Illinois Supreme Court Clarifies Law Prohibiting Presence of Sex Offenders in School Zones

By July 1, 2022December 28th, 2022News

The Illinois Supreme Court, in a 5-2 split opinion in People v. Leib, held that a registered sex offender was knowingly present on “real property comprising any school,” in violation of an Illinois law prohibiting the presence of sex offenders in a school zone, when he attended a festival consisting of games and food in a parking lot across the street from a church and school. The festival was a fundraiser for the school of church.

At issue before the Court was (1) whether the parking lot in question was “real property comprising any school”; and (2) if so, whether the registered sex offender knew he was on such property.

Regarding the first issue, because the term “real property comprising any school” is not defined in the law, the Court looked to the definition of “comprising” and determined that property can be “comprising” a school if it is “made up” of the school, constitutes the school, or is “included especially within a particular scope” of the school. Based on this, the Court concluded that such property need not be contiguous with a school. As a result, even though the parking lot was not contiguous with the school, since there was evidence that the parking lot was used for school purposes and was owned by the parish – which owned the school and the church – and further evidence that the church and school were connected to each other and considered to be synonymous, the Court found that the parking lot is “real property comprising any school” for purposes of the law.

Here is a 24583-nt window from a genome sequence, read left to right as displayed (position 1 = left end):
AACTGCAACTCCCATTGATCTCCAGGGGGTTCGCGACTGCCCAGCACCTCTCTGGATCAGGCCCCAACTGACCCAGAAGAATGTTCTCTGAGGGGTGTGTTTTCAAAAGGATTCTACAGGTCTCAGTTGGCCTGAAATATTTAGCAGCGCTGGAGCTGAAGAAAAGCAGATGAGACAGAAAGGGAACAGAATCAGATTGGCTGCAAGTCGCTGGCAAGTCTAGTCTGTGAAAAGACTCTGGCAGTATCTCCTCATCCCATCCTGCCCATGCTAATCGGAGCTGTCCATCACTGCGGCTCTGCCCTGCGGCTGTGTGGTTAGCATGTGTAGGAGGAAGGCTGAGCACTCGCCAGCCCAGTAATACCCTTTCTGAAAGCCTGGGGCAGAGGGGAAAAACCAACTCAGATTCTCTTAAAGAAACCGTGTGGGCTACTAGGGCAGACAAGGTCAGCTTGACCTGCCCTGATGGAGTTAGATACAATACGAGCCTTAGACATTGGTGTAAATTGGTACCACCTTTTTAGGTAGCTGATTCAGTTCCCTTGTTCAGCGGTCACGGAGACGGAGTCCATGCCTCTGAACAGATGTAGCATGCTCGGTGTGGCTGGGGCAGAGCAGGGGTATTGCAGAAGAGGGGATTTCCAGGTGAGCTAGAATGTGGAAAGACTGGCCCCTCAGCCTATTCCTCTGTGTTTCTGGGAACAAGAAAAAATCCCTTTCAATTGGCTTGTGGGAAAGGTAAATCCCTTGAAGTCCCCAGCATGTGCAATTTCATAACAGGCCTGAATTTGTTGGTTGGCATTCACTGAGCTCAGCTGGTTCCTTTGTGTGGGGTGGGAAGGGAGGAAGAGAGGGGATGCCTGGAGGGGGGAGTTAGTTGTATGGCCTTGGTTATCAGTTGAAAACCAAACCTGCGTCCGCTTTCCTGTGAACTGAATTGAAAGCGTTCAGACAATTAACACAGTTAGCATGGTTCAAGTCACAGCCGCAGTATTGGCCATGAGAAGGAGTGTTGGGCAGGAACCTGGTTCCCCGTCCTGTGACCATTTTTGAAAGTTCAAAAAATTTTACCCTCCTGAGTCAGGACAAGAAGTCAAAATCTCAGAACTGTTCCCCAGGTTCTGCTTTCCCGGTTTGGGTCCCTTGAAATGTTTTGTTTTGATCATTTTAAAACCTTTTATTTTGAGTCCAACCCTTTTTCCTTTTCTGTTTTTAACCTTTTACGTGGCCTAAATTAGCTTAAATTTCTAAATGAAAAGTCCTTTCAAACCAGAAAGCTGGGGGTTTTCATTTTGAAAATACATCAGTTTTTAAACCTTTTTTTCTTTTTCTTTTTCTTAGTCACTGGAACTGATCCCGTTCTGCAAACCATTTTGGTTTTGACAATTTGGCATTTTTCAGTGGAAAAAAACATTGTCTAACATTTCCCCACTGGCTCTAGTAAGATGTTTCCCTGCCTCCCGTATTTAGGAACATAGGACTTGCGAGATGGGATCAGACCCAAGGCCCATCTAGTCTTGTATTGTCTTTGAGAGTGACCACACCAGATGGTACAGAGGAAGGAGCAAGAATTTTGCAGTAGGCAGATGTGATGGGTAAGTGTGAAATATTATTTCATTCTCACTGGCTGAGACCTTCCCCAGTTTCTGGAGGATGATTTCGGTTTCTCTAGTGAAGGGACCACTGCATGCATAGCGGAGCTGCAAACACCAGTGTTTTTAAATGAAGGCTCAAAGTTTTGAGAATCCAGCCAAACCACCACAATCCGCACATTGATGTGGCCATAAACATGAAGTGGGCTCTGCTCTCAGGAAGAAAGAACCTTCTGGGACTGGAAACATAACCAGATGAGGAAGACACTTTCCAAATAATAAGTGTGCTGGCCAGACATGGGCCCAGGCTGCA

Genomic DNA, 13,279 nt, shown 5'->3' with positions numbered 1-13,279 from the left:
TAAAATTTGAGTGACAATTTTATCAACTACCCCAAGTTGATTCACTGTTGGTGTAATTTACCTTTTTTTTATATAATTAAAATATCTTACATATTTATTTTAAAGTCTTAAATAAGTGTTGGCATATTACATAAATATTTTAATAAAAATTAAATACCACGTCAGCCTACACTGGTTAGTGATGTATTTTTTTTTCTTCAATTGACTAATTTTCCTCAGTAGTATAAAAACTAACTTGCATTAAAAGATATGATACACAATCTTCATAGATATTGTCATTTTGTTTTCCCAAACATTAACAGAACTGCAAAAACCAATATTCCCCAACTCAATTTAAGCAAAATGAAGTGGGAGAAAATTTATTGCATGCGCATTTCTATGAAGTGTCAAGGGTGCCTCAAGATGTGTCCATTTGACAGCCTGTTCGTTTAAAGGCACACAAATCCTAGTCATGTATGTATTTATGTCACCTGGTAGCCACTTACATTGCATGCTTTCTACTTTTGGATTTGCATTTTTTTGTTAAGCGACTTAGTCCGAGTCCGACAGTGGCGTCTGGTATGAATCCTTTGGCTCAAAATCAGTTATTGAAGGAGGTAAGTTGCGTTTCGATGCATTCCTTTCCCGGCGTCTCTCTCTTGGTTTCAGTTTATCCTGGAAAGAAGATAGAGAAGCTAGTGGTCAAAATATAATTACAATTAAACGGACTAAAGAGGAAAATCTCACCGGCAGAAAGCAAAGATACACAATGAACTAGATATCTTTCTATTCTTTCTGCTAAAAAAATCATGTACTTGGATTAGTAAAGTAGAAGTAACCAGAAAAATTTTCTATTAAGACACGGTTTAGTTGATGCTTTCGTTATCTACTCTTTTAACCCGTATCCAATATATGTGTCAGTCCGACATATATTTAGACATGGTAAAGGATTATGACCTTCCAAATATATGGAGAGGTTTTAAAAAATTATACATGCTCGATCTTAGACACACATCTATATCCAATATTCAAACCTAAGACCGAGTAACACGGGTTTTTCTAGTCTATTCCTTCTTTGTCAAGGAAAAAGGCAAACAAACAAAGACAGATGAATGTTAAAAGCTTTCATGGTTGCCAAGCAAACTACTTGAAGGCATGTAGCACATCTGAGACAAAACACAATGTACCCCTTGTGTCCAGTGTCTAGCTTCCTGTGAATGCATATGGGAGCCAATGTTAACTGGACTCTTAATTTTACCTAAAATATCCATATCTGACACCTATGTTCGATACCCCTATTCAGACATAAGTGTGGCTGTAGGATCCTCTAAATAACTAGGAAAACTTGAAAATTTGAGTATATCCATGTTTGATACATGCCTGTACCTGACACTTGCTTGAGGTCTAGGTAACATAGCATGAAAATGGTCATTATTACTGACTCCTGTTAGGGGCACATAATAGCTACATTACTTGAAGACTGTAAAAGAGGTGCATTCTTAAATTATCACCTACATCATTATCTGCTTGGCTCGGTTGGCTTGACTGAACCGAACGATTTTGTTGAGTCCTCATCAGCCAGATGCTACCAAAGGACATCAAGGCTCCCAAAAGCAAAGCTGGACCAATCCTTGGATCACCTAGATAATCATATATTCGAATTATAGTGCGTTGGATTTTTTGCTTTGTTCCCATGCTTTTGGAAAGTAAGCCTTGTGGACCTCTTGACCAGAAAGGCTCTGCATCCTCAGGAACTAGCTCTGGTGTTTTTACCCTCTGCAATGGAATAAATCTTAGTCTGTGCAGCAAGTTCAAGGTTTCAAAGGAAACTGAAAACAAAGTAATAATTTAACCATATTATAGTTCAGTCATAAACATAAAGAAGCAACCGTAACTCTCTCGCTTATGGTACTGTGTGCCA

Regarding the second issue, the Court found that the evidence was sufficient to prove beyond a reasonable doubt that the registered sex offender knew he was on “real property comprising any school” when he attended the fest. The Court emphasized that there was testimony that people understood the church and school to be synonymous with one another and that attendees believed the festival to be a school function, especially since the festival had children’s rides not only in the parking lot, but also in the street between the parking lot and the school.

The two dissenting judges agreed with the majority that the parking lot was real property comprising any school but disagreed that the evidence was sufficient to prove that the registered sex offender had such knowledge, relying on the fact that there was no evidence of any signage putting on notice that the parking lot was school property, that the flyer for the festival did not mention the school, and that there was no evidence that the sex offender had ever been to the location previously.

For questions about this case or the prohibition of sex offenders in school zones more generally, please contact Jennifer Rosenberg in our Students/Special Ed practice group.


Source: People v. Leib, 2022 IL 126645